While paying his respects to that manic role model, Alex Brightman maintains his own appealing brand of scruffy charm as Dewey Finn, amiably ceding the spotlight to a cast of super-talented kids who rock out on the kind of songs you always wished had been in the movie...Thankfully, nothing savage has been done to the original film story - except to lay on the energetic rock songs that people tend to remember as having been in the movie.
For his much-anticipated return to Broadway, and the very theater where his ubiquitous kitties pawed and warbled their way through a different era, the ever-savvy Andrew Lloyd Webber has kept himself and his ditties more in the background. He has pushed to the fore a group of rockin'-out U.S. youngsters so capable, charming, vulnerable and aspirational, their open hearts surely will fell any and all resistance... You keep waiting for a really great rock number that never quite arrives, a sticky but repetitive ditty called "Stick it to the Man" notwithstanding. But with the help of lyrics by Glenn Slater, the score more than does its job theatrically.
In Exuberantly Goopy ‘School of Rock’, Andrew Lloyd Webber & Julian Fellowes Get Cute As Cats – Broadway Review
School of Rock won't be leaving any time soon, of that I'm pretty certain. Exuberantly loud, high-spirited and upbeat, it's a feel-good show for Boomers and, god-help-us, our grandchildren. While none of the songs (with lyrics by Glenn Slater) is equal to Lord Lloyd Webber's best ("Memory," from Cats, say, or "As If We Never Said Goodbye," from Sunset Boulevard), they're more than good enough and several add depth to the admittedly shallow pool that was Richard Linklater's 2003 Paramount film starring Jack Black. For that, credit also must go to the genius of Downton Abbey, Julian Fellowes, who wrote the book for the show.
Webber blasted the theatrical doors down to let rock in with such shows as "Jesus Christ Superstar" and "Cats" but how could he handle this assignment? Not too badly, it turns out. While leaning a little bit too much on his new song "Stick It to the Man," Webber, with lyricist Glenn Slater, turns in some perfectly solid mainstream rock-ish anthems in "Mount Rock" and "If Only You Would Listen." He even mocks the genre with "I'm Too Hot for You."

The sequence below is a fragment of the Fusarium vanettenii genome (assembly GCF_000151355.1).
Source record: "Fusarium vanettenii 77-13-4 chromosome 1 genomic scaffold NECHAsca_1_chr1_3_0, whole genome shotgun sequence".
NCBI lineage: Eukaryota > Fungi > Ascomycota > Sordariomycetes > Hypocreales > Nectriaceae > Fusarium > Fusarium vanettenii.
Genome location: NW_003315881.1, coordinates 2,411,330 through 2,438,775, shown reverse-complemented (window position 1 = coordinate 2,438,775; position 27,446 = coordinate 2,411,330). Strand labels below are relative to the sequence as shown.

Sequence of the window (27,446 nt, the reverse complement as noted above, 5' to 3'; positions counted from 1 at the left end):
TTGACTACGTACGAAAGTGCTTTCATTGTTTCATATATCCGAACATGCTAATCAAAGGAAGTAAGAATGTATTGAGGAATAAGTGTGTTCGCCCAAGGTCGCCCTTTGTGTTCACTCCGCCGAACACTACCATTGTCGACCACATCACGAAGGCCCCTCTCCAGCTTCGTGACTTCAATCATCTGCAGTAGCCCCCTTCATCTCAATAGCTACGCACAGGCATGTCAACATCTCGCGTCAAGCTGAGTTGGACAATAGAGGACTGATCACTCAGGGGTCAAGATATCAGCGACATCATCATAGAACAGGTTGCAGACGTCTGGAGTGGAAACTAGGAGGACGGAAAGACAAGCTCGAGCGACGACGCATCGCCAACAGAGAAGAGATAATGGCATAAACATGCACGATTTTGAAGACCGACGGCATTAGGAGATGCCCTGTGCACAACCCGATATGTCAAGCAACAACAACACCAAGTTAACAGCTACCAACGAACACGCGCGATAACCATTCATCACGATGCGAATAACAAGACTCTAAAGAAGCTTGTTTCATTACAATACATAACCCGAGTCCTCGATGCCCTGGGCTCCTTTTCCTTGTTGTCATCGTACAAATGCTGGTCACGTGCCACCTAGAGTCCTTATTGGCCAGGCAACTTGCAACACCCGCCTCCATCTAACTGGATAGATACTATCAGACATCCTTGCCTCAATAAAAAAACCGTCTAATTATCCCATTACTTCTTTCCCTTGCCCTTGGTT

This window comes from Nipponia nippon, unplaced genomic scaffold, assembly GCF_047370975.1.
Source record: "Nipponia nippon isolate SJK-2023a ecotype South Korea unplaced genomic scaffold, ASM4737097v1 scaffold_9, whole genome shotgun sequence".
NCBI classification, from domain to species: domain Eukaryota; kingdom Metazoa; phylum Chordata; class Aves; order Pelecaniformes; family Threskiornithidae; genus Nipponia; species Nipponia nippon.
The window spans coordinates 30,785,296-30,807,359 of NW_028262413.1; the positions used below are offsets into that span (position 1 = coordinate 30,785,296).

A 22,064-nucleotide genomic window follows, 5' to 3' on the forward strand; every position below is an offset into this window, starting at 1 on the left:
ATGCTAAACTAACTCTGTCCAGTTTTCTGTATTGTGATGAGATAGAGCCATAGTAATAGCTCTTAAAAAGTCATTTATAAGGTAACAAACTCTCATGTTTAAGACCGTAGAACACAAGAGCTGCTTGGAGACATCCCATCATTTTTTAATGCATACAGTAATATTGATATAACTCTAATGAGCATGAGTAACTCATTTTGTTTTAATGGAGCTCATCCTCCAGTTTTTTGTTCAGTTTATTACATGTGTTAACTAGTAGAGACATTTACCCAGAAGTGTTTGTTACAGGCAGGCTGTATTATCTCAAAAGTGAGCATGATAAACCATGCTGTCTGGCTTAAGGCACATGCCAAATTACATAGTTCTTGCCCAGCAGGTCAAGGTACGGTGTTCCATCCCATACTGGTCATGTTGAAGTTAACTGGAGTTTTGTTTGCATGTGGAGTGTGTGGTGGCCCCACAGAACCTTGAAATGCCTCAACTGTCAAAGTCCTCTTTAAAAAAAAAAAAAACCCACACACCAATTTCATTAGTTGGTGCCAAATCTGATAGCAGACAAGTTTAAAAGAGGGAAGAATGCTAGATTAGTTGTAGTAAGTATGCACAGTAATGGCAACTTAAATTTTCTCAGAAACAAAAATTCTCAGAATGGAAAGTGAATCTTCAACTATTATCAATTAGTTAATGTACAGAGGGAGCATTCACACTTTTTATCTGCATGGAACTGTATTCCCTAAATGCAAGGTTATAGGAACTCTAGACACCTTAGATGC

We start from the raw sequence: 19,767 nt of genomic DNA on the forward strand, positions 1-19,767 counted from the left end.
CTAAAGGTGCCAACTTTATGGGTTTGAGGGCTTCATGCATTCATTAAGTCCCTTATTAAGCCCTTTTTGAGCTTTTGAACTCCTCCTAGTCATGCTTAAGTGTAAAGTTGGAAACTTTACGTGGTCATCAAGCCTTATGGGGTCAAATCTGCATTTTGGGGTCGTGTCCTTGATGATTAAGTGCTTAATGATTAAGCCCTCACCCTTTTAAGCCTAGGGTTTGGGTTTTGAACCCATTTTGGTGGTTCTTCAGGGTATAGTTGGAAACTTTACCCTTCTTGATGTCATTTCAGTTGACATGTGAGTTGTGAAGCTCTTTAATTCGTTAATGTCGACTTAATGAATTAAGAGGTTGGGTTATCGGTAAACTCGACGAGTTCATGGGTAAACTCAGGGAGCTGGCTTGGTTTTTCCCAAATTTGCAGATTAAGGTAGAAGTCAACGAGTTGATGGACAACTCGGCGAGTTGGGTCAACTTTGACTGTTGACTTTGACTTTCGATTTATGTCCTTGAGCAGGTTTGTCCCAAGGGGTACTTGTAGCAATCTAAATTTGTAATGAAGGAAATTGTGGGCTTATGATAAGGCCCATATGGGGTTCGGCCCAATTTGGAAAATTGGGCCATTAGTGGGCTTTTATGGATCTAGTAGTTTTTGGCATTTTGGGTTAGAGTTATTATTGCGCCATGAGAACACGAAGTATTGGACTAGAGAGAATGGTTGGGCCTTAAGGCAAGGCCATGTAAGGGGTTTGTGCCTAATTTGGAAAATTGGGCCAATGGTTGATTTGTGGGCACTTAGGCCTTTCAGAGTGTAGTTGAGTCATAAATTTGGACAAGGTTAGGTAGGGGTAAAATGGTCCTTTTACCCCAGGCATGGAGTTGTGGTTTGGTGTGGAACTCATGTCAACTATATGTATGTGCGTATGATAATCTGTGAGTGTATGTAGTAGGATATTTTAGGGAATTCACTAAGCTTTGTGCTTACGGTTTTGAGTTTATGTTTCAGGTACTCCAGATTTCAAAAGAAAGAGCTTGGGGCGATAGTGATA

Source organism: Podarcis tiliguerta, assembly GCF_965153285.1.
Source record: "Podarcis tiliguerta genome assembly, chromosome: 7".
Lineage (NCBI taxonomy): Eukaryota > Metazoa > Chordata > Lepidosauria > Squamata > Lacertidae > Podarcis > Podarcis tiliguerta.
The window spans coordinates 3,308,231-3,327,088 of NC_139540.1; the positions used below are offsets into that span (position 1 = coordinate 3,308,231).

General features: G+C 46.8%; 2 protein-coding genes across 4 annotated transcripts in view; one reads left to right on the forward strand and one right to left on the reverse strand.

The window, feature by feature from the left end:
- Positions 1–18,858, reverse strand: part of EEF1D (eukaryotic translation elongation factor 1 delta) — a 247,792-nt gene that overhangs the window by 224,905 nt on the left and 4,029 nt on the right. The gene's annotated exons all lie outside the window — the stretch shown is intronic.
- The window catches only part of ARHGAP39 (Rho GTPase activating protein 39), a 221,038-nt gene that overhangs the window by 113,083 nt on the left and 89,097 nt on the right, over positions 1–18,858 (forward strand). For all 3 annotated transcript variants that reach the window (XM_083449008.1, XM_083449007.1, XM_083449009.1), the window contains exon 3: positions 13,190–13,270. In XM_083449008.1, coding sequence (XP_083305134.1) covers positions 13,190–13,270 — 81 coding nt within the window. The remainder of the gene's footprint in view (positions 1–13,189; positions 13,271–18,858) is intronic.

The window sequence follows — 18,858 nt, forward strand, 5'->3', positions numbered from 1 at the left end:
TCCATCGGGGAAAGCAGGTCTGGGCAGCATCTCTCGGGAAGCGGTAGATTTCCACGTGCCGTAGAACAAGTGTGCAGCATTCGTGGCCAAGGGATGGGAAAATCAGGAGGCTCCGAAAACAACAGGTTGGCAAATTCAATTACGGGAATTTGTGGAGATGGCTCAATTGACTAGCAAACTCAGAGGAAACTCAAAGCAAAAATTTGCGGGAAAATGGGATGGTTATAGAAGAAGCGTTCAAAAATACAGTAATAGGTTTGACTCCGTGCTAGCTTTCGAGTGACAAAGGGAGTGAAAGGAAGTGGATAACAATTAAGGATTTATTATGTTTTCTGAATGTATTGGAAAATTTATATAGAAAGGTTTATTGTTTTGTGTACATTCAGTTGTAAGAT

Andrew Lloyd Webber's latest effort "School of Rock: The Musical" will win no prizes for originality. A faithful-bordering-on-slavish adaptation of the 2003 Richard Linklater comedy, this big, noisy musical transposes virtually every scene from the film onto the stage... Lloyd Webber's music and Glenn Slater's lyrics are a forgettable pastiche of contemporary Top 40 pop-rock, as if Creed, One Republic and Train all turned up to perform at a junior high school mixer.
School of Rock isn't perfect. But if, as the musical suggests, perfection is less the point than trying hard and having fun doing so, then it succeeds. There's a bit in it, repeated from the movie, in which Dewey tries to convince the other teachers that he has an educational philosophy by lifting some lines from Whitney Houston. And if the children are in fact our future, School of Rock suggests we're in pretty good hands. B+
Oh, yes, musical comedy aficionados, it's the non-voting-age players, including the adorably proficient Isabella Russo as the band manager, who steal this undertaking while the bigger names above and below the title hit wonky notes on their figurative Fender guitars. Now, [Lloyd Webber]'s more likely to be called out for trying to prove he's as contemporary as can be, though his newest melodies and riffs, which he orchestrated, conjure only Broadway-rock of the '70s. If just about all the numbers swiftly begin to sound alike, that's because they are--as is JoAnn M. Hunter's choreography.